With the release of the new Blackberry phones and BB OS 10, there has been plenty of news, reviews and speculation. The hardware specs, software improvements and Blackberry’s viability as a business have been covered in plenty of detail.
As a developer, I’ve found it especially interesting to see the specific attention paid to the Blackberry web browser’s HTML5 compatibility and rendering speed. I think most developers are going to welcome any new competition in the mobile browser market as a good thing for feature and performance innovation.
I’m not likely to rush out to pick up a new Blackberry device based on their browser performance marketing alone, but I will admit that they have my attention. For a mobile device brand that many have written off, Blackberry’s effort to get out ahead of the pack with a fast standards-compliant browser seems like a step in the right direction.
Beyond the browser, I’m also pleased to see the effort that the Blackberry team has put into supporting mobile and front-end developers with many of the familiar tools that we use for Android and iOS development today. Blackberry’s GitHub and the documentation for the Blackberry HTML5 WebWorks platform demonstrate the possibilities for developing HTML5-based applications for the Blackberry using open source tools like Appcelerator and Cordova.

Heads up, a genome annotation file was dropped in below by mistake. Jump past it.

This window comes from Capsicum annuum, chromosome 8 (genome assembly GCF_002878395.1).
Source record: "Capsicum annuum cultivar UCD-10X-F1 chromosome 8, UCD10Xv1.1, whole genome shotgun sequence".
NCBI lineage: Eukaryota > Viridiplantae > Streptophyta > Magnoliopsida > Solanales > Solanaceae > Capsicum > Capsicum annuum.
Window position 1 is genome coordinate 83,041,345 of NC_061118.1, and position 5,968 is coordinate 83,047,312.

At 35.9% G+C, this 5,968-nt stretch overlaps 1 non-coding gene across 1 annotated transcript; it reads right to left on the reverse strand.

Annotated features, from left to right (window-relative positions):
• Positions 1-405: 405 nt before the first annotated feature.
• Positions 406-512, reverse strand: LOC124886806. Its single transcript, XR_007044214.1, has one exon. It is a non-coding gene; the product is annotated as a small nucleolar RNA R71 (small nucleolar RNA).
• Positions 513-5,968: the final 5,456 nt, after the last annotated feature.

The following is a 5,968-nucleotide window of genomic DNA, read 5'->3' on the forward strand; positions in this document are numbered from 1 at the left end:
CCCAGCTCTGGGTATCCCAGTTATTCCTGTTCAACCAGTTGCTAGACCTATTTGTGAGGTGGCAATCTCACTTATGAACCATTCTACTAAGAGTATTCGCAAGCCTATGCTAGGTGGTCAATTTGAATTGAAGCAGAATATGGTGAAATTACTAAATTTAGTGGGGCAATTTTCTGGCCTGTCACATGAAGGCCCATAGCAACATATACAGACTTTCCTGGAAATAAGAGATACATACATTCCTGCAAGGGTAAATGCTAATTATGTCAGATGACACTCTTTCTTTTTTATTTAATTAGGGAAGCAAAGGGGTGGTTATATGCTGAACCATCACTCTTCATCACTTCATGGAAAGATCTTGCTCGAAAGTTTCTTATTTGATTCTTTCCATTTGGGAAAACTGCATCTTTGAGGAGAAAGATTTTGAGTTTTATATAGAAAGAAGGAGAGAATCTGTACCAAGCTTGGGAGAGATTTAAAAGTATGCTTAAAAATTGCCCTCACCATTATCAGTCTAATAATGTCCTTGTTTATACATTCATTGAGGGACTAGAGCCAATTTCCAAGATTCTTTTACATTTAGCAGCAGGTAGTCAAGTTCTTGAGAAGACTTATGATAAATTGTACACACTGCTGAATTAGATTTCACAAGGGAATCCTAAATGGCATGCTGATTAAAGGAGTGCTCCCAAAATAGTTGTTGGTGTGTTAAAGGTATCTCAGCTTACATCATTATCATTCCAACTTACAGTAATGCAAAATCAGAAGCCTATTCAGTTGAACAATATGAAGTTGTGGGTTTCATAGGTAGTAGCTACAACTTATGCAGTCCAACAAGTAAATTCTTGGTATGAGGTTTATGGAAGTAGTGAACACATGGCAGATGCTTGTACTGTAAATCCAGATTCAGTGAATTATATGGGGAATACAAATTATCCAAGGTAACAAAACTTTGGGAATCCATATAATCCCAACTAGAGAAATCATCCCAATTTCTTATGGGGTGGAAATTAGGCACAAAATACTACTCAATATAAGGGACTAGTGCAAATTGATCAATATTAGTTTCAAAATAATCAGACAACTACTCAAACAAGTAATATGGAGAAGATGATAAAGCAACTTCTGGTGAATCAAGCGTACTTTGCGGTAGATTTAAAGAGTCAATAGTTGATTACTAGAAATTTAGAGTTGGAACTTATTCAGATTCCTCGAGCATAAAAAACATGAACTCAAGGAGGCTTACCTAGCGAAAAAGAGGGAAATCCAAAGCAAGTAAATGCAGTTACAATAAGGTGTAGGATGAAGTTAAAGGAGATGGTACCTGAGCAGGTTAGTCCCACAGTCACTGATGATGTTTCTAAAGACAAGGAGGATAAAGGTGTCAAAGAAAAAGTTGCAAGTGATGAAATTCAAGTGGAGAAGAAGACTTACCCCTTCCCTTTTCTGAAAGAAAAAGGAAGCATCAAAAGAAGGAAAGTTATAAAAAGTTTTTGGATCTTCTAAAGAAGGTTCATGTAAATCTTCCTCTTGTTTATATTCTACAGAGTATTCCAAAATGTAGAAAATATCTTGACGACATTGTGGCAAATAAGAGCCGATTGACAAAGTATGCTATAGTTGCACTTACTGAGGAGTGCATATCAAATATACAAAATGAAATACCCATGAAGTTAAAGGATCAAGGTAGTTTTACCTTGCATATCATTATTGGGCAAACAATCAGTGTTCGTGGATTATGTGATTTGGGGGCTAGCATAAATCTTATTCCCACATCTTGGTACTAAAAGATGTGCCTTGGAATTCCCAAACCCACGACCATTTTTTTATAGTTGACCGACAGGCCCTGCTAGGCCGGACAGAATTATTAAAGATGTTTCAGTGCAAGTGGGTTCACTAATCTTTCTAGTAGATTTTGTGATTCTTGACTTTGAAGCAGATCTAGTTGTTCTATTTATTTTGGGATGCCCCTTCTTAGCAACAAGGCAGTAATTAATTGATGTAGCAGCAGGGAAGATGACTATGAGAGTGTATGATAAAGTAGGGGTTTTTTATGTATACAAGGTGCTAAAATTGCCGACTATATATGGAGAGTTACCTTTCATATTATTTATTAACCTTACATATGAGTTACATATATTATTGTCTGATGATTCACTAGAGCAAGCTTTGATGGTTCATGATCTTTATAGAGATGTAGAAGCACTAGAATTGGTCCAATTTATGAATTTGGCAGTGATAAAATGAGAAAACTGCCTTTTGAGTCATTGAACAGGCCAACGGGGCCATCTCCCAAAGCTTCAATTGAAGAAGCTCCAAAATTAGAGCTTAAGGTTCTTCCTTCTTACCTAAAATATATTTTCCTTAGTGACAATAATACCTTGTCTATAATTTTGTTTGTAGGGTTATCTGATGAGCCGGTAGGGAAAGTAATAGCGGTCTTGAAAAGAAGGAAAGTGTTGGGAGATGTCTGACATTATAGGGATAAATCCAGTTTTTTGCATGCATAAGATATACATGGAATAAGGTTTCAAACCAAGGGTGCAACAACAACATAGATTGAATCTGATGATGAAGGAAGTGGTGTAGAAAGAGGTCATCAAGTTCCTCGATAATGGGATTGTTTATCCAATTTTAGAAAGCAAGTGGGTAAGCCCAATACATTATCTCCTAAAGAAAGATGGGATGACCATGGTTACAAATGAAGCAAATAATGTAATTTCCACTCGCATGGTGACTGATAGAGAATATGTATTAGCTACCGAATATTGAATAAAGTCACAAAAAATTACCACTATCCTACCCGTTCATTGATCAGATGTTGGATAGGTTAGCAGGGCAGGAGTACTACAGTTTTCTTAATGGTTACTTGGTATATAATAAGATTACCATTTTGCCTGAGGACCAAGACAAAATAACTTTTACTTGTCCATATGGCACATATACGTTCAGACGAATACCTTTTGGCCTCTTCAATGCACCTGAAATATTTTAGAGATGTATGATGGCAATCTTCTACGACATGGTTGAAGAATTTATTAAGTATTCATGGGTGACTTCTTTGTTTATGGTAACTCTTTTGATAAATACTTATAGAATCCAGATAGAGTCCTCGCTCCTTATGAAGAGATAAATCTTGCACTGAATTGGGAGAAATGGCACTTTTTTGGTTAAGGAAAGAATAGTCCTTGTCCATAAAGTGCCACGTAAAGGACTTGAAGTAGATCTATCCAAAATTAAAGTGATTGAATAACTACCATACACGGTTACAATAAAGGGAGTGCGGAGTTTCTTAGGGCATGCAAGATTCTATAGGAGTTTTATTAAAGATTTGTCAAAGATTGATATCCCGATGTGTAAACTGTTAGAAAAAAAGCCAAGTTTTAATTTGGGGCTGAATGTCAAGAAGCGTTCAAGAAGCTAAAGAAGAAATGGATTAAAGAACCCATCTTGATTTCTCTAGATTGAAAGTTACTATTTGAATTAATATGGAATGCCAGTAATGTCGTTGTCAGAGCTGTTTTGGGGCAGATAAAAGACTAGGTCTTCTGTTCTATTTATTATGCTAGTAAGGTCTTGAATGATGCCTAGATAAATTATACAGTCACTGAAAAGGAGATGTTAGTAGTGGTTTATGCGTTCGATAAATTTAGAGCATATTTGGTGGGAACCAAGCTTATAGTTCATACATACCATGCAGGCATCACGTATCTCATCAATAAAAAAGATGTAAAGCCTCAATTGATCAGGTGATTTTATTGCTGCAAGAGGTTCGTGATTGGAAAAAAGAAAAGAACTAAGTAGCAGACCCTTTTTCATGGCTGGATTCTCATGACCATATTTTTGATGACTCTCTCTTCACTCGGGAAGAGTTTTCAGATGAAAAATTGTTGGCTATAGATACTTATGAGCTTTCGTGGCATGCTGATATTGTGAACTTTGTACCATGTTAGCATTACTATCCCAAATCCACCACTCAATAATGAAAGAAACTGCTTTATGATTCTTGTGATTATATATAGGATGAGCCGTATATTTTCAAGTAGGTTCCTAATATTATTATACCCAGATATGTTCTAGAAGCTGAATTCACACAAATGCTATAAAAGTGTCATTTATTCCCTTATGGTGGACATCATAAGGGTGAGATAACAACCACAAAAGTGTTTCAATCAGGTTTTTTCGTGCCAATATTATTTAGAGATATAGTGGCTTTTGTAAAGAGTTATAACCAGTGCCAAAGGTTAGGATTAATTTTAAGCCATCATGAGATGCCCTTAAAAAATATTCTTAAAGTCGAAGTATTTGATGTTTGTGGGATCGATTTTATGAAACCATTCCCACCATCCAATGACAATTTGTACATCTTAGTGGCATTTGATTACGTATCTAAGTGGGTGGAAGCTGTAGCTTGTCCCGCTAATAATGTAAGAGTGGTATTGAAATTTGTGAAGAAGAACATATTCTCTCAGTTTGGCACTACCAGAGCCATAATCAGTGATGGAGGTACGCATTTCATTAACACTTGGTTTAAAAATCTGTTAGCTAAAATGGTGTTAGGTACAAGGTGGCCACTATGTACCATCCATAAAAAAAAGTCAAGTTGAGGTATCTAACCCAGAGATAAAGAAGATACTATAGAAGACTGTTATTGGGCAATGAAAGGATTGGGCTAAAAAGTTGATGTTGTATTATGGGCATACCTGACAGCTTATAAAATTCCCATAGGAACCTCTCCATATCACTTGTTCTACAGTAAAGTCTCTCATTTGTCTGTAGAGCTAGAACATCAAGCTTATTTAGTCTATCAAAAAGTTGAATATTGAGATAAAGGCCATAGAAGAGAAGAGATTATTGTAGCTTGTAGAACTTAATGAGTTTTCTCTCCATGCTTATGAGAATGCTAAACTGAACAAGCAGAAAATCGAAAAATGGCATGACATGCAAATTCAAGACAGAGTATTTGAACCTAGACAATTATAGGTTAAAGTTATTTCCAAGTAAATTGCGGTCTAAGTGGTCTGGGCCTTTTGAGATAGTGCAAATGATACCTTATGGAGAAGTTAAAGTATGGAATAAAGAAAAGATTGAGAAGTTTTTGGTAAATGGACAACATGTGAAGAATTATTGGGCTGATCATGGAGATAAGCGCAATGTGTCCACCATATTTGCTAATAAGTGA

This is great to see, because it means near zero investment is necessary for curious developers to try their hand at creating applications for the Blackberry. I would have laughed at the suggestion a few months ago, but looking around the documentation and some of the code in the GitHub, I’m feeling a willingness to give it a try myself. I can’t imagine that I’m the only developer with that sentiment, which probably bodes well for Blackberry.